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IT having been decided that the Virgin Mary was the Mother of God, out of that decision there now arose another question involving the nature of Christ. That question was: How was the divine nature related to the human so that Mary could truly be called the Mother of God? That is, Did the divine nature become human? or was the divine nature only joined to the human? In other words: Were there two natures in Christ? or was there but one?

It was now A.D. 448, and the Eutychian controversy began. For a clear understanding of the case, it will be best formally to introduce the leading characters.

Theodosius II was still emperor of the East; Valentinian III was emperor of the West.

Eutyches was the abbot, or superior, of a monastery close to Constantinople. He had been the chief leader of the monks in the contest against Nestorius. "At his bidding the swarms of monks had thronged into the streets, defied the civil power, terrified the emperor, and contributed more than any other cause, to the final overthrow of Nestorius. He had grown old in the war against heresy." -- Milman.1

Flavianus was now the occupant of the episcopal seat of Constantinople.

Chrysaphius was another eunuch, who had risen to the place of chief minister of Theodosius II, and was also the godson of Eutyches. He was carrying on a court intrigue to break the power of Pulcheria, by exalting the influence of Eudocia. He hoped also to place Eutyches on the episcopal throne of Constantinople. The accession of Flavianus to that dignity had prevented this design for the time being, but he still held it in mind. When Flavianus was installed in the bishopric, Chrysaphius demanded that he should make to the emperor the offering of gold that was customary on such occasions. Instead of bringing gold, Flavianus brought only three loaves of consecrated bread. This, Chrysaphius so employed as to prejudice the emperor against the archbishop.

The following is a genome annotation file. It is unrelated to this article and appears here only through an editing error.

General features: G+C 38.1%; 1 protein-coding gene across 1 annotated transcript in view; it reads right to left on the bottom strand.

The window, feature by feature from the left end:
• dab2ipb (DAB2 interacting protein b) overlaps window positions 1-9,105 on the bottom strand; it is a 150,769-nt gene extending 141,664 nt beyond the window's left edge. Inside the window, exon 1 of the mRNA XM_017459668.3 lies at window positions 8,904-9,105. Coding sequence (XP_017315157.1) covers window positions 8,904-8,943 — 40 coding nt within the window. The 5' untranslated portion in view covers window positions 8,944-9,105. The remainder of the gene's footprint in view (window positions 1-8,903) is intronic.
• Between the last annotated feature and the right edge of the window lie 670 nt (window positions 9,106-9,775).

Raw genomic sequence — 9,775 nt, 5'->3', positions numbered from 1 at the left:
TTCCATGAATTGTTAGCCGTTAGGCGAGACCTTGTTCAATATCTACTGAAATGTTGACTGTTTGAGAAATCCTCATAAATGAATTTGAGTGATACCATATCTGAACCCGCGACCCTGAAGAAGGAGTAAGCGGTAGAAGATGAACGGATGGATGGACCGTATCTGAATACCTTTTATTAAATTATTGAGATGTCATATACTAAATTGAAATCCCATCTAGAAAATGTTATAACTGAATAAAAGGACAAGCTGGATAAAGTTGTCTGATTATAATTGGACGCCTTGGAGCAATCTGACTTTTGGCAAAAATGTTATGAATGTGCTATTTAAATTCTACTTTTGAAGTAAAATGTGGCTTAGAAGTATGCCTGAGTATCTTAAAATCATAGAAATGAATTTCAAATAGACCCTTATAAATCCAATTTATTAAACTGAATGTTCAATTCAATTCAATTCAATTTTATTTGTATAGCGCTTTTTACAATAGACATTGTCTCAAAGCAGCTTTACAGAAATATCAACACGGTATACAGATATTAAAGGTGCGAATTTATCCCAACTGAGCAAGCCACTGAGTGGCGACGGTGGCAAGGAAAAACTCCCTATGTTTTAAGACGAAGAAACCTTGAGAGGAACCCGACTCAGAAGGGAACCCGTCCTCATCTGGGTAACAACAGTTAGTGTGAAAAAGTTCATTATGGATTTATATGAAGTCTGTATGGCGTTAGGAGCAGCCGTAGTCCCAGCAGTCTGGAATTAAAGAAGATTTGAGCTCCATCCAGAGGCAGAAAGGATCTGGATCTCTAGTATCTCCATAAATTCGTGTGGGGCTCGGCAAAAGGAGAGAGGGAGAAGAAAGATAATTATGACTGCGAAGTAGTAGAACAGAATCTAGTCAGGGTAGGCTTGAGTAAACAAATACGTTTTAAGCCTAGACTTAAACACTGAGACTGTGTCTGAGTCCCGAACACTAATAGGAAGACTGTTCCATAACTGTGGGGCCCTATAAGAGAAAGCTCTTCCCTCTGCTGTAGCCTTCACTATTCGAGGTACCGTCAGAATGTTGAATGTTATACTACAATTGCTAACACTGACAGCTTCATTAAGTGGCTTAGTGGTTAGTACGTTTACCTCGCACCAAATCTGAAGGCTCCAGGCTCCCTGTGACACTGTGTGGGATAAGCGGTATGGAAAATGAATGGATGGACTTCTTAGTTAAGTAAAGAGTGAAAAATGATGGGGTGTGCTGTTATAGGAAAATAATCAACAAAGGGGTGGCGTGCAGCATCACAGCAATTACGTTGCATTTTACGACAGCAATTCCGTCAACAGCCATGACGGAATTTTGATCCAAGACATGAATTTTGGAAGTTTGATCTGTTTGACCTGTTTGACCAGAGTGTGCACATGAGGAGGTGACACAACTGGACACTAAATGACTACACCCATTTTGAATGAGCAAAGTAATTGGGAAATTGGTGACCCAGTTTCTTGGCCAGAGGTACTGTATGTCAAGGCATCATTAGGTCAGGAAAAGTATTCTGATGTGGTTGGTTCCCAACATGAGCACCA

Dioscorus was now archbishop of Alexandria. In this place it will be sufficient description of him simply to remark that he was a second Cyril, and leave it to the progress of the narrative to reveal him exactly as he was.

Leo I, "the Great," was bishop of Rome, and regarded Dioscorus as "a prelate adorned with many virtues, and enriched with the gifts of the Holy Ghost."2